BA, LLB (Hons) (Cant), LLM (Camb), FAMINZ (Arb), TEP, FClArb , Partner
Jeremy Johnson
Jeremy is an experienced litigator and dispute resolution specialist.  He has particular expertise in commercial, insolvency, equity and trust law.  Jeremy is a member of the Society of Trust and Estate Practitioners (STEP) and holds a STEP Advanced Certificate in Trust Disputes, placing first in his global class. Jeremy has offices in both Christchurch and Auckland and is a member of the firm's board.

Jeremy has an ability to quickly grasp a legal situation and provide accurate, commercially realistic advice at short notice.  He is frequently instructed to appear as counsel in the courts and before arbitral tribunals.  In the past year he has appeared as senior counsel in more than half a dozen hearings and has also appeared as junior counsel with some of New Zealand’s leading barristers.

Jeremy is recognised as being a leader in his field by The Legal 500 Asia Pacific 2020, and is also recognised by the Chambers Asia-Pacific 2020 and Chambers Global 2020 legal guides.  One client describes him as "patient, quietly determined and gives his clients a strong feeling that they are in a safe pair of hands. I cannot recommend him highly enough. In terms of overall value for money, his advice was worth every cent.’  Another client describes him as 'intellectually strong with very good emotional intelligence, which helps his clients make good decisions in the face of ambiguity'.

In previous directories a client describes him as an "excellent strategic litigator and thinker.  He is very responsive and well regarded by other practitioners, which makes negotiations more streamlined".  Another client describes him as "in a league of his own", “his approach in court is courteous and disarming" while another impressed client enthused that he is "probably the most outstanding young lawyer I have ever met”.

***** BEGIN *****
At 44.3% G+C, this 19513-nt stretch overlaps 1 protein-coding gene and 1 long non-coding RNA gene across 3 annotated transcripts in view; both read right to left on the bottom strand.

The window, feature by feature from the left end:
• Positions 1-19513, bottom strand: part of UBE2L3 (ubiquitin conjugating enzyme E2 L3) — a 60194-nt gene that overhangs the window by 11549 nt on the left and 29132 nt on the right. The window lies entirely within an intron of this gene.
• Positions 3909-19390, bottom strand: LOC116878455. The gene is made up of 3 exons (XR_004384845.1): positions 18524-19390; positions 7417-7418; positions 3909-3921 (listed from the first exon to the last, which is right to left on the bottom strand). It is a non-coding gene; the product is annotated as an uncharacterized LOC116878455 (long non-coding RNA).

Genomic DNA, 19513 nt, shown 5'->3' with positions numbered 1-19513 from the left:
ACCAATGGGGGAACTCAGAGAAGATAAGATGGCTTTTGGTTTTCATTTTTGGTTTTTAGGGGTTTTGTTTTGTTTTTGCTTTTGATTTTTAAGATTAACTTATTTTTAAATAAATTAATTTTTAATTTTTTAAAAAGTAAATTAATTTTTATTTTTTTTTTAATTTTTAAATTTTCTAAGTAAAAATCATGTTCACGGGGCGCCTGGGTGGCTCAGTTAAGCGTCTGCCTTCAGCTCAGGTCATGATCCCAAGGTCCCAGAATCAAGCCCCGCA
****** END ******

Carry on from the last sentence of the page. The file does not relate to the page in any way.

Jeremy is a Fellow of the Arbitrators' and Mediators' Institute of New Zealand for Arbitration; he is the youngest person to have achieved this distinction. He is also a Fellow of the Chartered Institute of Arbitrators. Jeremy also received the Sir Ronald Davison Award for excellence in arbitral award writing.  He is available to appear as counsel in arbitrations and to take appointments as an arbitrator.

Jeremy was awarded the 2017 NZ Law Awards Artemis Executive Recruitment Young Private Practice Lawyer of the Year (under 35).  Being described as "a clear winner in this category", the judges praised Jeremy for having an impressive career to date. 

Outside of work, Jeremy is active in the community.  He serves as Deputy Legal Advisor to the Primates of New Zealand and Chancellor of the Anglican Diocese of Christchurch, and has served as a member of the Legislation Design Advisory Committee which reviews proposed legislation for the Attorney-General and Parliament.

Jeremy is actively involved in governance.  Jeremy is also a Fellow of Christ’s College, Canterbury, and is a past President of the Christ’s College Old Boys’ Association.  He is also a member of the board of the New Zealand String Quartet Trust.